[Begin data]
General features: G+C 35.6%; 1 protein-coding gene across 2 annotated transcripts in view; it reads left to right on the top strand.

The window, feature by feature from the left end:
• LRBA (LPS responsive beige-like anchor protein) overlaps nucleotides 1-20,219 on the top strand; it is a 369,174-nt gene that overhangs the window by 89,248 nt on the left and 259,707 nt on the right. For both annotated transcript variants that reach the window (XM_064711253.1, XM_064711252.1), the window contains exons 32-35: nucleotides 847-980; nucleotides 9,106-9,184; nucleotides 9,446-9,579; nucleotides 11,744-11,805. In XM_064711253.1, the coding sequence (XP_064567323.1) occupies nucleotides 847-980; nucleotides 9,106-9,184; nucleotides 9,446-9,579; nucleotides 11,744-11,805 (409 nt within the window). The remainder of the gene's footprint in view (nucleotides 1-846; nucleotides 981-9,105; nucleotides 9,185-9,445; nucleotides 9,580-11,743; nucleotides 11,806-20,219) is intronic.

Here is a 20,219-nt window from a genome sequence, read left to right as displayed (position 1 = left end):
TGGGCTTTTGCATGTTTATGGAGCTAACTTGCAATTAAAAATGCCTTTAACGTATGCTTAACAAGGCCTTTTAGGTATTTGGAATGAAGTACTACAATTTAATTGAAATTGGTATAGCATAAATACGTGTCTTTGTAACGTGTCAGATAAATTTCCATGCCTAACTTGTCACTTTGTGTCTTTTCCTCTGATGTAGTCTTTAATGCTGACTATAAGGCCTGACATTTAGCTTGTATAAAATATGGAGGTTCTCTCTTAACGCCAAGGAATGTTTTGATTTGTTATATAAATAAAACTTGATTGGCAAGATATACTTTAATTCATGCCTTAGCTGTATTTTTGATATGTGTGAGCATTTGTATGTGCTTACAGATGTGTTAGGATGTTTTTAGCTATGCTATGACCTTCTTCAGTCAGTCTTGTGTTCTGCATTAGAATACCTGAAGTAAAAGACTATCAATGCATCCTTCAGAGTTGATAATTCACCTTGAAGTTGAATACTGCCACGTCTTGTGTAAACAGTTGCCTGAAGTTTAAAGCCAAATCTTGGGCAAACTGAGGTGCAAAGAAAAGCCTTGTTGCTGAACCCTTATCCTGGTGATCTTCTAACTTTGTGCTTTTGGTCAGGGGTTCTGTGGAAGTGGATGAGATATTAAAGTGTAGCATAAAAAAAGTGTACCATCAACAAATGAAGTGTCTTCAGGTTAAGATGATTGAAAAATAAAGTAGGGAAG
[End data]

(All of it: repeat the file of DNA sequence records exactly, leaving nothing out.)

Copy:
General features: G+C 35.6%; 1 protein-coding gene across 2 annotated transcripts in view; it reads left to right on the top strand.

The window, feature by feature from the left end:
• LRBA (LPS responsive beige-like anchor protein) overlaps nucleotides 1-20,219 on the top strand; it is a 369,174-nt gene that overhangs the window by 89,248 nt on the left and 259,707 nt on the right. For both annotated transcript variants that reach the window (XM_064711253.1, XM_064711252.1), the window contains exons 32-35: nucleotides 847-980; nucleotides 9,106-9,184; nucleotides 9,446-9,579; nucleotides 11,744-11,805. In XM_064711253.1, the coding sequence (XP_064567323.1) occupies nucleotides 847-980; nucleotides 9,106-9,184; nucleotides 9,446-9,579; nucleotides 11,744-11,805 (409 nt within the window). The remainder of the gene's footprint in view (nucleotides 1-846; nucleotides 981-9,105; nucleotides 9,185-9,445; nucleotides 9,580-11,743; nucleotides 11,806-20,219) is intronic.

Here is a 20,219-nt window from a genome sequence, read left to right as displayed (position 1 = left end):
TGGGCTTTTGCATGTTTATGGAGCTAACTTGCAATTAAAAATGCCTTTAACGTATGCTTAACAAGGCCTTTTAGGTATTTGGAATGAAGTACTACAATTTAATTGAAATTGGTATAGCATAAATACGTGTCTTTGTAACGTGTCAGATAAATTTCCATGCCTAACTTGTCACTTTGTGTCTTTTCCTCTGATGTAGTCTTTAATGCTGACTATAAGGCCTGACATTTAGCTTGTATAAAATATGGAGGTTCTCTCTTAACGCCAAGGAATGTTTTGATTTGTTATATAAATAAAACTTGATTGGCAAGATATACTTTAATTCATGCCTTAGCTGTATTTTTGATATGTGTGAGCATTTGTATGTGCTTACAGATGTGTTAGGATGTTTTTAGCTATGCTATGACCTTCTTCAGTCAGTCTTGTGTTCTGCATTAGAATACCTGAAGTAAAAGACTATCAATGCATCCTTCAGAGTTGATAATTCACCTTGAAGTTGAATACTGCCACGTCTTGTGTAAACAGTTGCCTGAAGTTTAAAGCCAAATCTTGGGCAAACTGAGGTGCAAAGAAAAGCCTTGTTGCTGAACCCTTATCCTGGTGATCTTCTAACTTTGTGCTTTTGGTCAGGGGTTCTGTGGAAGTGGATGAGATATTAAAGTGTAGCATAAAAAAAGTGTACCATCAACAAATGAAGTGTCTTCAGGTTAAGATGATTGAAAAATAAAGTAGGGAAG